Outline of geology
The Boso Peninsula is situated in the southern part of the Kanto region in central Honshu, between two major tectonic provinces of the Japanese Islands: northeastern Honshu, extending to the north, and southwestern Honshu, extending to the west. Thick marine sediments accumulated in a depositional basin that appeared in the middle Pliocene in the southern part of the Kant region; this Plio–Pleistocene section is well exposed in the Boso Peninsula.
The Tertiary and Pleistocene deposits in the Boso Peninsula consist of the Mineoka, Hota, Miura, Kazusa, and Shimosa groups, in stratigraphic order, together with younger terrace formations and volcanic-ash layers. Each of the groups is unconformable with the others. Planktonic foraminifera indicate that the Miocene–Pliocene transition is in the uppermost part of the Amatsu Formation.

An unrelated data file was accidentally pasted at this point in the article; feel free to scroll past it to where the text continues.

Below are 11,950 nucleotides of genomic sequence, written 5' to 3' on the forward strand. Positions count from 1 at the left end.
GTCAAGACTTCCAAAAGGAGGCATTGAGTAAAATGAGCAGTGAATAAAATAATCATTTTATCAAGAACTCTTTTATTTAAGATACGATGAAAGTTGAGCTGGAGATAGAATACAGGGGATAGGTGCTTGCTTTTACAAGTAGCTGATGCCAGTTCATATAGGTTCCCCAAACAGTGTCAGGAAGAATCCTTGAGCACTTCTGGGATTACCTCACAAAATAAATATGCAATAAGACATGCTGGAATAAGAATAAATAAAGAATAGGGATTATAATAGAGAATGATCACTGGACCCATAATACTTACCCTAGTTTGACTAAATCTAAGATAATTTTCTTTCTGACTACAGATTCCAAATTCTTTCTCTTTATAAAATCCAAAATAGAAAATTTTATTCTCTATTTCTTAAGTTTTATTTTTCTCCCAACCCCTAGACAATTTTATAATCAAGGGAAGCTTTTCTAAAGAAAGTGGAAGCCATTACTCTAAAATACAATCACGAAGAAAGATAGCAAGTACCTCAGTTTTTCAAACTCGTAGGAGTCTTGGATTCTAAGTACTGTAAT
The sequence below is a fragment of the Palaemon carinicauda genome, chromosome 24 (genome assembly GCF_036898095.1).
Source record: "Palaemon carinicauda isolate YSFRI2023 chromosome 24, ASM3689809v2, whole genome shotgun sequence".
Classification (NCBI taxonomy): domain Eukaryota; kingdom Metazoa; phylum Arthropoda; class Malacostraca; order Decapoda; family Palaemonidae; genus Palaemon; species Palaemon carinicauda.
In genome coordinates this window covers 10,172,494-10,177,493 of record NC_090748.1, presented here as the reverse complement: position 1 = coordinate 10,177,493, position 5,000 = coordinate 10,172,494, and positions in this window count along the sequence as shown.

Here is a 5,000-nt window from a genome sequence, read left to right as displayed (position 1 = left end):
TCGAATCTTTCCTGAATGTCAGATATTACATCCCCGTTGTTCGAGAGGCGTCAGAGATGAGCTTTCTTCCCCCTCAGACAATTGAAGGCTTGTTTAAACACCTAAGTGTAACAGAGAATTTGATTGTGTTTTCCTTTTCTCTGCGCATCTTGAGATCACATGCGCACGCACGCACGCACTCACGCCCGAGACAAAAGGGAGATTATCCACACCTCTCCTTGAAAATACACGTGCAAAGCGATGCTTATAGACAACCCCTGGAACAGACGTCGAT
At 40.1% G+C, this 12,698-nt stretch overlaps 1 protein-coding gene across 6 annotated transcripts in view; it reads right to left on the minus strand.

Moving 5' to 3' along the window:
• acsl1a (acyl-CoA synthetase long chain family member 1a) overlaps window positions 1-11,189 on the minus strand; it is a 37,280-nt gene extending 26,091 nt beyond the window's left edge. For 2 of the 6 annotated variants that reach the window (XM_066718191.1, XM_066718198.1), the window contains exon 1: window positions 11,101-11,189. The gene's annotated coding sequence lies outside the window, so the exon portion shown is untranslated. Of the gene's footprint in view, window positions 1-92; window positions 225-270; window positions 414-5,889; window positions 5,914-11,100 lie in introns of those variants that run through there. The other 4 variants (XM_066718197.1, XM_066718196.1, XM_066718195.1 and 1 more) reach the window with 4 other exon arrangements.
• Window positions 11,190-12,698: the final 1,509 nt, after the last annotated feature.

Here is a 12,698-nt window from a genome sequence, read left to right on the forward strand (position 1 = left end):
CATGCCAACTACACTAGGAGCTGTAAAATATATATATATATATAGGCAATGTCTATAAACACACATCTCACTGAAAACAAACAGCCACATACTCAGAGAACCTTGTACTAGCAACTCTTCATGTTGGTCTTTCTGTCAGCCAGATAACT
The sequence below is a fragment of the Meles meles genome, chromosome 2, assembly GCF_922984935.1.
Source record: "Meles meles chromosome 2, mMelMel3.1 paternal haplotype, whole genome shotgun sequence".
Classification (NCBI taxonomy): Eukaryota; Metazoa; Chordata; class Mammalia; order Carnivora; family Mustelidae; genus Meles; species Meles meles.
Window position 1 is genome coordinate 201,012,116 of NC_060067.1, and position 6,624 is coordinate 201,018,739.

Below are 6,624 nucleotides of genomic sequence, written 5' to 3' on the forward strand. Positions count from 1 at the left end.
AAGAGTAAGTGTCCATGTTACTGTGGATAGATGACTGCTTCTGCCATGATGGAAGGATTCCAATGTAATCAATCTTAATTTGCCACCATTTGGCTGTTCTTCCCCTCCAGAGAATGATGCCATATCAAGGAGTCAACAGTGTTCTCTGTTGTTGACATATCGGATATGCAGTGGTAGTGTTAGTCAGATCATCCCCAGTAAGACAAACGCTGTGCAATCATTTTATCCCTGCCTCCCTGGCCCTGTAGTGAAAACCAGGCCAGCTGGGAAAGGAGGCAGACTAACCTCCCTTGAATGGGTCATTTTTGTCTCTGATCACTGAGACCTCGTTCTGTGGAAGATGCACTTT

After deposition of the Anno Formation of the uppermost Miura Group, the area was uplifted, and a new basin, in which the Kazusa Group was deposited, appeared to the north of the emerged area. In the central-to-eastern parts of the peninsula, the Kazusa Group comprises the Kurotaki, Katsuura, Namihana, Ohara, Kiwada, Otadai, Umegase, Kokumoto, Kakinokidai, Chonan, Mandano, and Kasamori formations, in ascending order. Those formations consist of sandstone and siltstone, with pyroclastic intercalations, and the classification of the formations is based on the predominant lithology in the interbedded rocks.
The pyroclastic intercalations of the Kazusa Group have been carefully traced in the Boso, Choshi, and Miura peninsulas, where they are used as key beds. Lateral changes in lithology and local stratigraphy have been well established (Mitsunashi and Yazaki, 1958, 1961; Mitsunashi et al., 1959, 1961, 1976a,b, 1979; Yazaki and Mitsunashi, 1962; Mitsunashi and Yazaki, 1968; Ishiwada et al., 1971).